Written by Susan Elnicki Wade
January 2018

Exuma Land and Sea Park is the Bahamas’ hidden jewel, and it belongs on top of every boater’s must-see list. At this water park, you won’t find wave pools or water slides, but you will experience gorgeous beaches, easy anchorage and a dazzling marine environment unblemished by humans.

Its colorful coral reefs and vibrant aquatic life create a playland of unparalleled beauty. The park’s 176 square miles of crystal-clear water and unique tropical islands are so exceptional that Exuma was declared the Caribbean’s first aquatic nature preserve in 1958 to protect its delicate ecosystem.

What makes Exuma so special? Centrally located in the Bahamas on a limestone plateau, it’s a diver’s and boater’s paradise with caves, canyons and coves carved out by ocean currents over millions of years. The soft sand is made of tiny fragments of coral and seashells, and the islands’ dramatic landscape is teeming with tropical plants, birds and wildlife.

When Columbus arrived in the late 15th century, the region was inhabited by the peaceful Lucayan people, whose population was eventually decimated by slavery and disease. By the early 1700s, it became a popular trade route for Spanish ships returning from the New World laden with gold and riches. They became easy targets for pirates who looted the vessels and took advantage of Exuma’s hidden inlets to escape after raids and stash stolen treasure.

In 1783, a wave of immigrants came to these islands from America. Loyalists to the British Crown, hoping to flee the new nation’s animosity toward English sympathizers, made Exuma their home. Most were Southern slave owners, who tried and failed to grow cotton on the thin limestone soil. In time, many packed up and moved to England but left their slaves behind to build free lives as fishermen and tradesmen. Ruins of Loyalist dwellings are currently on display in Exuma Park.

Delightful Discoveries in Every Nook & Cranny

With swashbucklers and revolutionaries in the distant past, today’s visitors in Exuma Park come to enjoy nature’s splendor with adventures on land and sea.

Warderick Wells Cay is the hub of activity and a good starting point to get the lay of the land. It’s wise to call the park office in advance to reserve mooring for your boat and take a dinghy to the visitor center dock. The massive skeleton of a 53-foot sperm whale is waiting there to greet you. The visitor center provides charts and guides for seven miles of trails that cover rocky bluffs, sand dunes and mangrove creeks as well as beaches to cool you down after a hearty hike. You can also visit remains of a Loyalist plantation, see a pirate den, snorkel in magnificent coves and climb to the top of Boo Boo Hill to savor a panoramic view of the harbor.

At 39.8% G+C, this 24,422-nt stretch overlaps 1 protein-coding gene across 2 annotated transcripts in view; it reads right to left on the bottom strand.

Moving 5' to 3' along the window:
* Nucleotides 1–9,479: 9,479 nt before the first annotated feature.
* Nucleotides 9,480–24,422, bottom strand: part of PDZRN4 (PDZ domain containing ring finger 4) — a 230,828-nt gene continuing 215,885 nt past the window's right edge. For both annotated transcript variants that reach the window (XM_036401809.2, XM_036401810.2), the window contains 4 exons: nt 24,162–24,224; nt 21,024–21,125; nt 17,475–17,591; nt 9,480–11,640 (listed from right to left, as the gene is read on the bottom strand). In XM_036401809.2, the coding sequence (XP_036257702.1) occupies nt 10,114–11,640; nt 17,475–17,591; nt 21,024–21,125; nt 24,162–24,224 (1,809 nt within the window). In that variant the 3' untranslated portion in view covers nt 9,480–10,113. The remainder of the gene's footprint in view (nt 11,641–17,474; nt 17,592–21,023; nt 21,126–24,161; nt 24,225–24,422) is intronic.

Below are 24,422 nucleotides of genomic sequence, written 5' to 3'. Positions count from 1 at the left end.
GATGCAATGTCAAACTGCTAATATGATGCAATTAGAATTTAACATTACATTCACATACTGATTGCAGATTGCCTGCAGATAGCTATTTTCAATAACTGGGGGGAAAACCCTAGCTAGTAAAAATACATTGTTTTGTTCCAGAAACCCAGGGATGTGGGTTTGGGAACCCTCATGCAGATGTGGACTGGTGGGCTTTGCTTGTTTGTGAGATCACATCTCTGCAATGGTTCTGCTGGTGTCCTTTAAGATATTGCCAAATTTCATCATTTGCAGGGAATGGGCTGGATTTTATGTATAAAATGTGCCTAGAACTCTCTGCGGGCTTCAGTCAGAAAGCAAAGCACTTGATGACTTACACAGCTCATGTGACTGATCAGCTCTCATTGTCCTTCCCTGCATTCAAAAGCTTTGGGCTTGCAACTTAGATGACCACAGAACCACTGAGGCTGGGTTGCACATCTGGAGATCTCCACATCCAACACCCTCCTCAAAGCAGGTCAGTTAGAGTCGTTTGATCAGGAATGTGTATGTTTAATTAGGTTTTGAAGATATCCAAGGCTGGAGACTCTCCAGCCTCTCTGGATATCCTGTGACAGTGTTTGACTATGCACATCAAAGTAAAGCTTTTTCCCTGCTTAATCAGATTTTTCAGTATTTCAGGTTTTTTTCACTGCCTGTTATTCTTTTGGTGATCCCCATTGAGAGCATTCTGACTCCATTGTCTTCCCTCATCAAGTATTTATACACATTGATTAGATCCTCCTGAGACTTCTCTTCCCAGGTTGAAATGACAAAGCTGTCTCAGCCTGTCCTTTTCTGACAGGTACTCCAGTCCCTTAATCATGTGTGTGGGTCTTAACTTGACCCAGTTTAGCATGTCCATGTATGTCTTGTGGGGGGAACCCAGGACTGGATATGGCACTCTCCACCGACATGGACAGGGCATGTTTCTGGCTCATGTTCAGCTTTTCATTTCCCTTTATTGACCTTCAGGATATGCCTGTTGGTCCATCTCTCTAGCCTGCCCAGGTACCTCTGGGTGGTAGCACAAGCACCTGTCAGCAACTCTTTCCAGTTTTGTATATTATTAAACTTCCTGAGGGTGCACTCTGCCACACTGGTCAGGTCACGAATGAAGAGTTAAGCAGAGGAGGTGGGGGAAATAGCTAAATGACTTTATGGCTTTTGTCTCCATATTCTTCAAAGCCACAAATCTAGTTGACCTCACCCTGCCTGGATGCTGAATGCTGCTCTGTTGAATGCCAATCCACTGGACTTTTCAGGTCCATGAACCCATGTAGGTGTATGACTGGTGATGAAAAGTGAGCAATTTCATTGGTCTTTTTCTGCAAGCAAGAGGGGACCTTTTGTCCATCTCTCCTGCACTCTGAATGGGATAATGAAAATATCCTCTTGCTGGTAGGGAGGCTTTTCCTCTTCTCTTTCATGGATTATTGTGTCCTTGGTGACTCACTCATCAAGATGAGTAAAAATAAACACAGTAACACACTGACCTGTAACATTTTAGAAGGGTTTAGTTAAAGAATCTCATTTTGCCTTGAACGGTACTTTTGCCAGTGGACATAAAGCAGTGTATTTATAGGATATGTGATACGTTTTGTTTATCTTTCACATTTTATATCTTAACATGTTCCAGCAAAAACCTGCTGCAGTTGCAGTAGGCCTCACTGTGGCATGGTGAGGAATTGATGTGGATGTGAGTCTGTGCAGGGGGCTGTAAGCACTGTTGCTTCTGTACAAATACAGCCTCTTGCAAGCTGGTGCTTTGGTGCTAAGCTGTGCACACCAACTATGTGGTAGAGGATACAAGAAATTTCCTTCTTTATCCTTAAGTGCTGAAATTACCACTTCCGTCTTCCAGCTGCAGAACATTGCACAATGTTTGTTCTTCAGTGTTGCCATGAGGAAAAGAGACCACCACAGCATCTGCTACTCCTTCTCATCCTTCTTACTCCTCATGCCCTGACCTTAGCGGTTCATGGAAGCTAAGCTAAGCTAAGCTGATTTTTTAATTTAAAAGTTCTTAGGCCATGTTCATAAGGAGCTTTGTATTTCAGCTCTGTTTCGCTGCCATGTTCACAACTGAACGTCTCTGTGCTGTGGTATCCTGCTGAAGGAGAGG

Several other islands showcase the magic of Exuma Park. Shroud Cay is an uninhabited string of rocky islands that encircle a shallow tidal basin. Its mangroves create a lovely sanctuary for a menagerie of fish, conch, lobsters, birds, sea turtles and other aquatic creatures. Hawksbill Cay is known for its Loyalist ruins and magnificent beaches. Two mooring areas are available for guests that want to investigate its beautiful harbors. You can snorkel through two limestone caves at Rocky Dundas Cay to see stalactite and stalagmite formations unique to this area.

Simple Rules to Safeguard this Marine Treasure

Stewards of Exuma welcome guests who want to help keep this spectacular ecological preserve uncluttered and in pristine condition, so they request that you follow a few easy rules while exploring the cays:

  • Exuma is a No-Take Zone, so do not remove anything living or dead from the park. Fishing, shelling, conching and lobstering are strictly prohibited.
  • Enjoy, but do not touch, the breeding habitats of seabirds, plants, aquatic life
    and the hutia (an endangered mammal indigenous to the Caribbean).
  • Trash disposal is not available in the park, so take out whatever you bring in and pick up any rubbish that you find on the trails or beaches.
  • The park has many shallow coral reefs and shifting sand bars, so keep a sharp lookout and operate your boat at idle speeds. The Exuma Land and Sea Park website (exumapark.org) provides charts for navigating tricky areas.
  • Some of the cays are privately owned and visited by invitation only. The visitor center is the place to learn which islands are open to the public.